TRINCADEIRA / TINTA AMARELA
This variety is used to produce reds with wonderfully bright raspberry fruit, spicy, peppery, herbal flavours and very fresh acidity. This red grape grows all over Portugal, especially in dry and warm areas, but is probably at its best in the Alentejo. In the Douro region, this grape is known as Tinta Amarela.
Alvarinho makes characterful, rich, mineral white wines with predominant notes of peaches and citrus fruits, and sometimes tropical fruits and flowers. This high quality white grape has long been prized in the north west of Portugal, and is commonly planted in the northern part of the Vinho Verde region, between rivers Lima and Minho that forms the border with Spain. Alvarinho wines are full in body and higher in alcohol than most Vinho Verde, and are often bottled as a single variety, and named on the label. These wines are delicious when first bottled and can improve with age. Growers elsewhere in Portugal have recognized Alvarinho’s quality and the variety is slowly spreading south.
Arinto/Pedernã makes elegant, mineral white wines with predominant flavours of apple and lemon that are delicious when young and fresh but can gain complexity with age. It’s a late ripening grape with the great advantage of keeping its marked freshness, even in hot conditions. No wonder that it grows across much of the country, especially in hot regions such Alentejo to add a crisp elegance to blends of other white varieties. This also succeeds in the cool Vinho Verde region (known as Pedernã), where its natural high acidity is also an advantage for the sparkling wine production.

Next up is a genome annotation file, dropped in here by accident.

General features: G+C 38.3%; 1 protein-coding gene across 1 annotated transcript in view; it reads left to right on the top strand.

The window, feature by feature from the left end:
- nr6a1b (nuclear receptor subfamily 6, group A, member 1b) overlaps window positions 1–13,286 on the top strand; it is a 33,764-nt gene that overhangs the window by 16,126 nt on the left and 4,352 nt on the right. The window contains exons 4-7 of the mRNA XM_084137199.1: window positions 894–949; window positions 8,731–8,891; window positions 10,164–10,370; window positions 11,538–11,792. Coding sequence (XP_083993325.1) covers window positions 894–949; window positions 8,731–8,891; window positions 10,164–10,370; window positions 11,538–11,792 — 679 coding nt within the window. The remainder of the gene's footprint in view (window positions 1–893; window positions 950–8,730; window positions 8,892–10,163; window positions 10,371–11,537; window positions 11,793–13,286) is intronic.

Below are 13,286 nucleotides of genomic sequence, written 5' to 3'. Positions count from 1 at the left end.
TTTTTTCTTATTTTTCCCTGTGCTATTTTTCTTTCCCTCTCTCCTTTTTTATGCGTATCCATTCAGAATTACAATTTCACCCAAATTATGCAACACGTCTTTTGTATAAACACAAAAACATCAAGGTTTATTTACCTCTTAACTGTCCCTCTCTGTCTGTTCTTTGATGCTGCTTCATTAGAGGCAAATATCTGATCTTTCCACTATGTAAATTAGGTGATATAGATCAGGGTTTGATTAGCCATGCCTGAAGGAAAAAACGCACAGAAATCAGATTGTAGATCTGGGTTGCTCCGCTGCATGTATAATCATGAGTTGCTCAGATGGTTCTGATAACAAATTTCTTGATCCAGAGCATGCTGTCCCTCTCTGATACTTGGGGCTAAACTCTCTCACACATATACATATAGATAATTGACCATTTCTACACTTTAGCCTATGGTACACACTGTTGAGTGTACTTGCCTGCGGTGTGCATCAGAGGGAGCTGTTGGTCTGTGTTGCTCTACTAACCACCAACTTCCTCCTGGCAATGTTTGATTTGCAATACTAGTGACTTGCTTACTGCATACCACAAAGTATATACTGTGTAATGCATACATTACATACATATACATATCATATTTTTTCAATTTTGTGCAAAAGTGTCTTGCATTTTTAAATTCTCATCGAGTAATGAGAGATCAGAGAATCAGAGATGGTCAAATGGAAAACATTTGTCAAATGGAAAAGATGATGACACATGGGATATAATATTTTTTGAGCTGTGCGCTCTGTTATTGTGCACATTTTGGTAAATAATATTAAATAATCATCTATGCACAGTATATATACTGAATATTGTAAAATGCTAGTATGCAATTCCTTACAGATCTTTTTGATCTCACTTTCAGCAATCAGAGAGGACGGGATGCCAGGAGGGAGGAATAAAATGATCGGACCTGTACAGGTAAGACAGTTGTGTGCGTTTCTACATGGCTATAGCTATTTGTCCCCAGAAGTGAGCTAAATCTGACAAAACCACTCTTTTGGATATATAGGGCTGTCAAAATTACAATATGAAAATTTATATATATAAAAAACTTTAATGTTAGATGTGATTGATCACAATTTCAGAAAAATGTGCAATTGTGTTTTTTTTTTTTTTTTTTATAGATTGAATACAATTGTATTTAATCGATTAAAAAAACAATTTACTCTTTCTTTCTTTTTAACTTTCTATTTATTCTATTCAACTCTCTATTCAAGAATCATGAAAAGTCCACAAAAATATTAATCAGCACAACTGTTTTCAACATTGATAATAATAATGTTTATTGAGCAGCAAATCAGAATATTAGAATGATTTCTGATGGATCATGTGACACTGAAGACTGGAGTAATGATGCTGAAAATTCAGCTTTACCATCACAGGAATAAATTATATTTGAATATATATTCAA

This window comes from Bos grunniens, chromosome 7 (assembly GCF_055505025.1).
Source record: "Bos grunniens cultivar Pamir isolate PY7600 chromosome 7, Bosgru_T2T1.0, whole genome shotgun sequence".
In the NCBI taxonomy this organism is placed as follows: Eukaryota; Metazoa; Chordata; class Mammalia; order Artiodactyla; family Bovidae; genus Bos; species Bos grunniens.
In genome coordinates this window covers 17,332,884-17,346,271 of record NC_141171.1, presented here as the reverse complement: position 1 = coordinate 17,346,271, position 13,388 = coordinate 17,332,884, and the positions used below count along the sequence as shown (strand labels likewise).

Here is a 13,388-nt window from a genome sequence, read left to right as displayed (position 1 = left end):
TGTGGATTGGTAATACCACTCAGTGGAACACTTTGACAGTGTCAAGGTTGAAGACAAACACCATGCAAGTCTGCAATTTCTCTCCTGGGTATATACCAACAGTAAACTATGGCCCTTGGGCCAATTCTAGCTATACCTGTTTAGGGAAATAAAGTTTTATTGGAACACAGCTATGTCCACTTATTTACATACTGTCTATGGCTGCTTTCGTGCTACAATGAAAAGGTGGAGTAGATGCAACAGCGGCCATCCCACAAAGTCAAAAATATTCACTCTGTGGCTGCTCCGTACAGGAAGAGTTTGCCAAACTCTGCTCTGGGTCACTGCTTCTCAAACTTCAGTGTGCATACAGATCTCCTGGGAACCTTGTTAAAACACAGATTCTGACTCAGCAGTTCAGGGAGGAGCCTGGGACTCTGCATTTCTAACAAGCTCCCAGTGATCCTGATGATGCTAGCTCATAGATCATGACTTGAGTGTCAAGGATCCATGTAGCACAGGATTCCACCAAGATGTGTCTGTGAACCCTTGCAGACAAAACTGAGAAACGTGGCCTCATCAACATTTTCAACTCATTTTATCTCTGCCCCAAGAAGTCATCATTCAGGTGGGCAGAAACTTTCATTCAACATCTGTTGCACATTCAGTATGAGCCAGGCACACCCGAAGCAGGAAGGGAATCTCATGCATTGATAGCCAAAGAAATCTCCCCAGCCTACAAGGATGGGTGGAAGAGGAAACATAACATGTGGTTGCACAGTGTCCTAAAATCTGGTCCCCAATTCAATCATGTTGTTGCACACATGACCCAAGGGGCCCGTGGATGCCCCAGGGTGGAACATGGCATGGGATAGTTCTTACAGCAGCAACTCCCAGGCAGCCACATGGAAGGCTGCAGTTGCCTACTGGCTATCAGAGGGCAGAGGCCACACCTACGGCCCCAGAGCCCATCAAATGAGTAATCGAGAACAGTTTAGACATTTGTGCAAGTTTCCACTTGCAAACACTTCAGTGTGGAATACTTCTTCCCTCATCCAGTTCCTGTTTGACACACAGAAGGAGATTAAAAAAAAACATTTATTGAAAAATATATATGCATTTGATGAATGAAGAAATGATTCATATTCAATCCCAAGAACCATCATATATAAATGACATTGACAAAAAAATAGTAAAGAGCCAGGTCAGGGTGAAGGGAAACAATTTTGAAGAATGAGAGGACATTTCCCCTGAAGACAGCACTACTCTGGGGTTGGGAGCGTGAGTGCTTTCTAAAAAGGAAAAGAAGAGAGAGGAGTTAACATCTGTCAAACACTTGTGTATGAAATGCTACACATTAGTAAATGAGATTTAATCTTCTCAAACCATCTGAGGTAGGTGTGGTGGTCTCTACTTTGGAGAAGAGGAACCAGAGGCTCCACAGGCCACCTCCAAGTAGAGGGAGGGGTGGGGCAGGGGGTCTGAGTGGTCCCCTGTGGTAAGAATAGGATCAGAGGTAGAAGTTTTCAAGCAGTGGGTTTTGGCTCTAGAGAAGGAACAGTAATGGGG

Encruzado makes elegant, well-balanced and full-bodied whites with delicate floral, citric aromas and also an appealing mineral character. Delicious in a pure, un-oaked style, Encruzado also responds well tooak-fermentation or oak ageing, resulting in some serious, fine, well-structured wines that can mature and gain complexity over many years. You are most likely to find it in the Dão region in the centre-north of the country, either as a single variety or in blends – these are some of Portugal’s most exciting white wines. In the vineyard, even in hot conditions, Encruzado grapes keep their fresh acidity and ripen to perfection without becoming overly sweet.
FERNÃO PIRES / MARIA GOMES
Grape variety that produce fruity, fragrant whites reminiscent of Muscat flavour. The taste of citric fruits and floral aromas are fresher when picked early for drinking the wine at a young age. It is also used in sparkling wines, and can occasionally be harvested later to make sweet wines. Portugal’s most cultivated white grape, it is widely grown across the country, especially along the western coast including Setúbal Península Tejo, Lisboa and Bairrada regions.
*source: Rui Falcão, wine author, educator and jury,in collaboration with Vinhos de Portugal. Adapted online by Wineberia.